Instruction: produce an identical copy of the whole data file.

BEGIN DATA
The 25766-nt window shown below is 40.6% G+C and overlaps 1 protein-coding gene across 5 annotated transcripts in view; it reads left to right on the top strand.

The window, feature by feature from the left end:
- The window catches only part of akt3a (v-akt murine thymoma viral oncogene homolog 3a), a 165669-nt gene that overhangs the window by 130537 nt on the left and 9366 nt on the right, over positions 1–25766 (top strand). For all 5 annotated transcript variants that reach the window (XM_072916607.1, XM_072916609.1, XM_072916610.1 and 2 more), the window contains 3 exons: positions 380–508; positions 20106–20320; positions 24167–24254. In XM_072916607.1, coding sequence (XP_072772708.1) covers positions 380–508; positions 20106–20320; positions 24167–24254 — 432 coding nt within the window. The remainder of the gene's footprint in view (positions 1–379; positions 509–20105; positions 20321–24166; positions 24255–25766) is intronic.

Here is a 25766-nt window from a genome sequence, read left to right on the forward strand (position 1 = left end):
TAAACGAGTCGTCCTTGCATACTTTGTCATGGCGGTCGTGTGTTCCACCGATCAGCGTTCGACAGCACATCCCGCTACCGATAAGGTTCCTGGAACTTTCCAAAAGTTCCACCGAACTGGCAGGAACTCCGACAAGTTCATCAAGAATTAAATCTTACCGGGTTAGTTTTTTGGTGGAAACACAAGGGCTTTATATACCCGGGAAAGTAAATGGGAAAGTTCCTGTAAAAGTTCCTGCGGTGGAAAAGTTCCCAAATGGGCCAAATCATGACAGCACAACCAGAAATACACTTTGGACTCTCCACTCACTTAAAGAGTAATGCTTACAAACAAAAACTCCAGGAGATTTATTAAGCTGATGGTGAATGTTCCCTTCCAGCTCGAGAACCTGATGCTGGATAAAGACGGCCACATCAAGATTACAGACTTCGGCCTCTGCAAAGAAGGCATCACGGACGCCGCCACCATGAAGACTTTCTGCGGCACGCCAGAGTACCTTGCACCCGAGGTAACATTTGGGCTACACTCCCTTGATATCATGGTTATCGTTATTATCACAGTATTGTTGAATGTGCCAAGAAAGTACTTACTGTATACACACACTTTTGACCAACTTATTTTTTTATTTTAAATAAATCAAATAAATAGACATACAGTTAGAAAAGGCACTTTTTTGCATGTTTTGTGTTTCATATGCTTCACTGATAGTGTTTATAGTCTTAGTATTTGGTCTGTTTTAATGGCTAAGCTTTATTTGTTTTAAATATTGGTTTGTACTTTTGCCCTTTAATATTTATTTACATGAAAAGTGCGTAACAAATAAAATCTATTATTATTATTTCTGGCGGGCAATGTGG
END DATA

The 25766-nt window shown below is 40.6% G+C and overlaps 1 protein-coding gene across 5 annotated transcripts in view; it reads left to right on the top strand.

The window, feature by feature from the left end:
- The window catches only part of akt3a (v-akt murine thymoma viral oncogene homolog 3a), a 165669-nt gene that overhangs the window by 130537 nt on the left and 9366 nt on the right, over positions 1–25766 (top strand). For all 5 annotated transcript variants that reach the window (XM_072916607.1, XM_072916609.1, XM_072916610.1 and 2 more), the window contains 3 exons: positions 380–508; positions 20106–20320; positions 24167–24254. In XM_072916607.1, coding sequence (XP_072772708.1) covers positions 380–508; positions 20106–20320; positions 24167–24254 — 432 coding nt within the window. The remainder of the gene's footprint in view (positions 1–379; positions 509–20105; positions 20321–24166; positions 24255–25766) is intronic.

Here is a 25766-nt window from a genome sequence, read left to right on the forward strand (position 1 = left end):
TAAACGAGTCGTCCTTGCATACTTTGTCATGGCGGTCGTGTGTTCCACCGATCAGCGTTCGACAGCACATCCCGCTACCGATAAGGTTCCTGGAACTTTCCAAAAGTTCCACCGAACTGGCAGGAACTCCGACAAGTTCATCAAGAATTAAATCTTACCGGGTTAGTTTTTTGGTGGAAACACAAGGGCTTTATATACCCGGGAAAGTAAATGGGAAAGTTCCTGTAAAAGTTCCTGCGGTGGAAAAGTTCCCAAATGGGCCAAATCATGACAGCACAACCAGAAATACACTTTGGACTCTCCACTCACTTAAAGAGTAATGCTTACAAACAAAAACTCCAGGAGATTTATTAAGCTGATGGTGAATGTTCCCTTCCAGCTCGAGAACCTGATGCTGGATAAAGACGGCCACATCAAGATTACAGACTTCGGCCTCTGCAAAGAAGGCATCACGGACGCCGCCACCATGAAGACTTTCTGCGGCACGCCAGAGTACCTTGCACCCGAGGTAACATTTGGGCTACACTCCCTTGATATCATGGTTATCGTTATTATCACAGTATTGTTGAATGTGCCAAGAAAGTACTTACTGTATACACACACTTTTGACCAACTTATTTTTTTATTTTAAATAAATCAAATAAATAGACATACAGTTAGAAAAGGCACTTTTTTGCATGTTTTGTGTTTCATATGCTTCACTGATAGTGTTTATAGTCTTAGTATTTGGTCTGTTTTAATGGCTAAGCTTTATTTGTTTTAAATATTGGTTTGTACTTTTGCCCTTTAATATTTATTTACATGAAAAGTGCGTAACAAATAAAATCTATTATTATTATTTCTGGCGGGCAATGTGG